CAN YOU RELATE BY THOM MOLLOHAN The following passages exemplify God’s heart for us regarding forgiveness: “Then Peter came to Jesus and asked, ‘Lord, how many times shall I forgive my brother when he sins against me? Up to seven times?’ Jesus answered, ‘I tell you, not seven times, but seventy-seven times’” (Matthew 18:21-22). “For if you forgive other people when they sin against you, your heavenly Father will also forgive you. But if you do not forgive others their sins, your Father will not forgive your sins” (Matthew 6:14-15). Frankly, Jesus Himself is the embodiment of forgiveness— literally! He not only lived forgiveness in the daily wear and tear of life, He demonstrated it perfectly in interceding for His haters and persecutors while dying at their hands. As it says in 1 Peter 2:23, “When they hurled their insults at him, he did not retaliate; when he suffered, he made no threats. Instead, he entrusted himself to him who judges justly.” Even facing injustice, Jesus trusted God the Father.

GM : 08

And if He, sinless and guileless, could pray while dying, “Father, forgive them, for they do not know what they are doing,” (Luke 23:34), then we can be expected to, and are enabled to, employ that same attitude towards others. So we find that forgiveness is something that we give, even when it has not been requested by others. Note that Jesus sought forgiveness for those who had not sought such forgiveness. Forgiving others who may not care if we forgive them is not about taking on an air of spiritual superiority, but rather is a matter of quietly releasing them from any indebtedness to us while entrusting their behaviors, attitudes and actions to the Lord. We do, after all, belong to Him once we have placed our faith in Christ Jesus as Savior and Lord. We are therefore intended to partake of His nature by submitting to the lordship of His Holy Spirit and allowing Him to transform our character as well as our hearts. We are consequently expected to forgive. His love and power give us the ability to forgive others, but it is helpful to clarify what we mean by forgiveness. Forgiveness in the Scriptures had a strong connotation associated with financial dealings between people. If someone borrowed money from another, then that person owed the other a debt. If that person could not repay the debt, the one who made the loan could “forgive” that debt, canceling it so that recompense would not be pursued and the debt would not be held over that individual’s head. If the debt was not forgiven, failure to repay could result in imprisonment, slavery or forfeiture of something very dear to one’s heart or survival—like livestock, land or even children. Forgiveness in the relational sense works pretty much the same way. When we’ve been hurt or “sinned against”, then the one who has injured us has incurred a debt to us. This is why we often struggle with the temptation to get even or settle the score when someone hurts us physically, emotionally or materially. It is also important that when someone has hurt us that we do not dismiss it or rationalize it, but acknowledge it to the Lord, so that we can then forgive that person. Some argue that when we are injured, we should pretend that nothing ever happened, but that’s not forgiveness in the biblical sense. Our Lord never dismissed sin as a trivial matter but in extending forgiveness to others, exhorted them to stop sinning and live transformed lives, (see John 8:11 as an example). If we have been hurt by another, we are not called upon to willfully hand that person the means to do so again when it is likely he will do so. Nor, is it expected that if someone has fallen morally that we, in forgiving her, continue to tempt her in her weakness. It would be a bad idea, for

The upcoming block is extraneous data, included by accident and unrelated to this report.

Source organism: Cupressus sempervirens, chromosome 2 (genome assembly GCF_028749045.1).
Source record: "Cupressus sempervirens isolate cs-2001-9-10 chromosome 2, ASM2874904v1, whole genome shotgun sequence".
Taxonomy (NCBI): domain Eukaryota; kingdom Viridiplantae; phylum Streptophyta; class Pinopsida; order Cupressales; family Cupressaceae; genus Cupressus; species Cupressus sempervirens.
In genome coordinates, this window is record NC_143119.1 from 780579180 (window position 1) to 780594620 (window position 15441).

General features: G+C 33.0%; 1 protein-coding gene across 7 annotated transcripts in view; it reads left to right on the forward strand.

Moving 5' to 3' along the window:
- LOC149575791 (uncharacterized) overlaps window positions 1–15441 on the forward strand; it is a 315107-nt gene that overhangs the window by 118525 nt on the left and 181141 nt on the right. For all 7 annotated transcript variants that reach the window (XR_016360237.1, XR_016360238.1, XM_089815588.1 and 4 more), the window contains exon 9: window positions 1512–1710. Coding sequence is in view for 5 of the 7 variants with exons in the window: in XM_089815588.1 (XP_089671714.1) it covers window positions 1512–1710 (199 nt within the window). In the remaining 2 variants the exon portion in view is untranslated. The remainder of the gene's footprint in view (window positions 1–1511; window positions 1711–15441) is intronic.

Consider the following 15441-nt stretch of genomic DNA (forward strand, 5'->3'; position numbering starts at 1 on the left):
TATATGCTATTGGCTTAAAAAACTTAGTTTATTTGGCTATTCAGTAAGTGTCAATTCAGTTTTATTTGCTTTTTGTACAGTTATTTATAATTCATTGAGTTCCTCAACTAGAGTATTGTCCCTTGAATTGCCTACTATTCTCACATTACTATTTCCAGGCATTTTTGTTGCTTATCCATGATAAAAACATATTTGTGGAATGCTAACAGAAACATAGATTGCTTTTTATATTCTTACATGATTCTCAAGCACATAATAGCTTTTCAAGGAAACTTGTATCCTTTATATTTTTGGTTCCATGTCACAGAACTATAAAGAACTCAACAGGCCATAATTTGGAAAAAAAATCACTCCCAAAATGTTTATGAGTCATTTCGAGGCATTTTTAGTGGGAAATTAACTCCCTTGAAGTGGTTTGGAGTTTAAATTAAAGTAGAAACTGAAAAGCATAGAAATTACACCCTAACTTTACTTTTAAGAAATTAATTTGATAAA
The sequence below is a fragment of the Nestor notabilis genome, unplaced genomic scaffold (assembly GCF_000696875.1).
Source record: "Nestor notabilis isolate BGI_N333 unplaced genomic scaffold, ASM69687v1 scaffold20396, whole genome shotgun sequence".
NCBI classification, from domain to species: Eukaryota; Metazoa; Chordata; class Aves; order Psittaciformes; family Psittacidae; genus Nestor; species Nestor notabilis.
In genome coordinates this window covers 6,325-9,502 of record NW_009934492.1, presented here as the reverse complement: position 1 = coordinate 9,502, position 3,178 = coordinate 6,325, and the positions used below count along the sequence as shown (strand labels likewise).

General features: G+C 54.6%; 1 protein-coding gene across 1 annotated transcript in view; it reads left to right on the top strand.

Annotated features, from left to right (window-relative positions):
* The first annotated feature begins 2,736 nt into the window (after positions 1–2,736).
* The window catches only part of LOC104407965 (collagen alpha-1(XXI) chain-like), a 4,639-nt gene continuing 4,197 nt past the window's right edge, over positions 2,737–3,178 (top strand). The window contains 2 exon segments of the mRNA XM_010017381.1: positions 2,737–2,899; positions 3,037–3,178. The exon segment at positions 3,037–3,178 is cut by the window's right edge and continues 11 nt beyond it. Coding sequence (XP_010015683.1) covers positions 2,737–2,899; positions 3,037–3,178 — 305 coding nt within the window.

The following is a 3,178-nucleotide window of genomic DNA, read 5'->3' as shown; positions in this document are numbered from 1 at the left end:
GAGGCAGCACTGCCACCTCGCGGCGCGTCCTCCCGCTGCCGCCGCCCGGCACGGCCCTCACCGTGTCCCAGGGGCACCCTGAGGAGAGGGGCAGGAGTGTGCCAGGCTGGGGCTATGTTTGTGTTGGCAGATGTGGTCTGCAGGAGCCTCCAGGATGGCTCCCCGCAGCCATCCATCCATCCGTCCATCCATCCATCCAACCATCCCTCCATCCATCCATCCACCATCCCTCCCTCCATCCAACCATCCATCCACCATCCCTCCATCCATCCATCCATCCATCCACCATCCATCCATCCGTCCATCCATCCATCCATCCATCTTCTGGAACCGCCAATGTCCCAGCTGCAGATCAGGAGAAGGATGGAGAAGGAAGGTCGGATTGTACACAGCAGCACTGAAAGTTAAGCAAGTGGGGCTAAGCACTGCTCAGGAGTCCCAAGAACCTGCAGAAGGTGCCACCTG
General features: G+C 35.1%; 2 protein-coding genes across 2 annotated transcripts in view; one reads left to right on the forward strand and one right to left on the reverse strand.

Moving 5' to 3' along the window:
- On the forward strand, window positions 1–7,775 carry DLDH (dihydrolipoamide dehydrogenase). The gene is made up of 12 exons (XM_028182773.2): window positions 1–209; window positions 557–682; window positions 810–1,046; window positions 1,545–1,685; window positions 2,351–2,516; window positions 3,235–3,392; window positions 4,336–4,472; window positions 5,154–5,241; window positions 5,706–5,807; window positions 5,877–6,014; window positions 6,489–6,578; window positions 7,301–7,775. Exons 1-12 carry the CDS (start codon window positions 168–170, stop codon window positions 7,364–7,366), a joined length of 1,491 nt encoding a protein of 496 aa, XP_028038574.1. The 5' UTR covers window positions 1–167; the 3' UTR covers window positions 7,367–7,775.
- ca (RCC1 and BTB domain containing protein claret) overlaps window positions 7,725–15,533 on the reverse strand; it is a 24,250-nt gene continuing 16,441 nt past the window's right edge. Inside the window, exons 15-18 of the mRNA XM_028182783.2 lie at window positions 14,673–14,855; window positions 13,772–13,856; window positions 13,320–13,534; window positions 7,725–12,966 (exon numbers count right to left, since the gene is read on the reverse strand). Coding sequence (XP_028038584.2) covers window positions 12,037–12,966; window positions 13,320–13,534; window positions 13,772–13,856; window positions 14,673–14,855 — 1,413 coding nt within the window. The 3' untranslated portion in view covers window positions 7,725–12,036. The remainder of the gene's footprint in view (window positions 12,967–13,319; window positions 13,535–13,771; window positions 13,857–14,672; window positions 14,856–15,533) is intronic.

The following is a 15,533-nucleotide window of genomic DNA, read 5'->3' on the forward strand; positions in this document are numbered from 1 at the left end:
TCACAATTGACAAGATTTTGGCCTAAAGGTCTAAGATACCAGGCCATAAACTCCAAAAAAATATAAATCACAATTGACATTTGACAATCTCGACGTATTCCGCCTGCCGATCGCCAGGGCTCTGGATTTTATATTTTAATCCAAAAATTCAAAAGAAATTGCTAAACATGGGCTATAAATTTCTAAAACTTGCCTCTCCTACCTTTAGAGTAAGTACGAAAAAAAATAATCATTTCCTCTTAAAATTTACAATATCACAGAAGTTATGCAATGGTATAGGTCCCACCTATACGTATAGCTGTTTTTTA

instance, to have someone convicted of embezzlement handle money without very close supervision. It would not be wise to allow a narcotic addict to have access to painkillers. Forgiveness does not mean that we pursue abusive relationships that endanger our lives or the lives of our loved ones. Forgiveness is simply the releasing of another from their indebtedness to us. It is taking the position that the offending party is not going to be made to account for his or her actions—not by us at any rate—and that we offer to them the same kind of love that Jesus has shown us. Forgiveness happens when we stop trying to make others pay for their misdeeds or hurtful words. Instead, we just let it go. Forgiveness is, obviously, a key arena in which we employ faith in God. Forgiveness both frees us from bondage to anger and hate and also helps get us out of the way of God’s redemptive work in the lives of others. Forgiveness even allows us to be entrusted by God with the ministry of intercession —praying on the behalf of others—and might, perhaps, be the very means by which the seeds of God’s grace can enter the life of someone else who needs God’s help as much as we did before God forgave our sin. We do well to remember the admonishment from Paul,

“Therefore, as God’s chosen people, holy and dearly loved, clothe yourselves with compassion, kindness, humility, gentleness and patience. Bear with each other and forgive one another if any of you has a grievance against someone. Forgive as the Lord forgave you. And over all these virtues put on love, which binds them all together in perfect unity” COLOSSIANS 3:12-14.

This doesn’t mean that forgiveness is easy, or comes naturally. In fact it’s not something we can do on our own. When one has been deeply hurt, or hurt repeatedly over time, it requires more than an effort of our own will to disentangle ourselves from the complex web of emotions that are spun from our anger, grief and fear. We can only truly forgive by the Spirit of Christ, and there will likely be occasions when we will especially need the help of God’s Holy Spirit to be successful in forgiving others—even though we try with all our might to do so. When in such straits, we can cry out to the Lord to deliver us from the terrible bondage of an unforgiving heart, and trust that He will give us the same heart for others that Jesus has for us.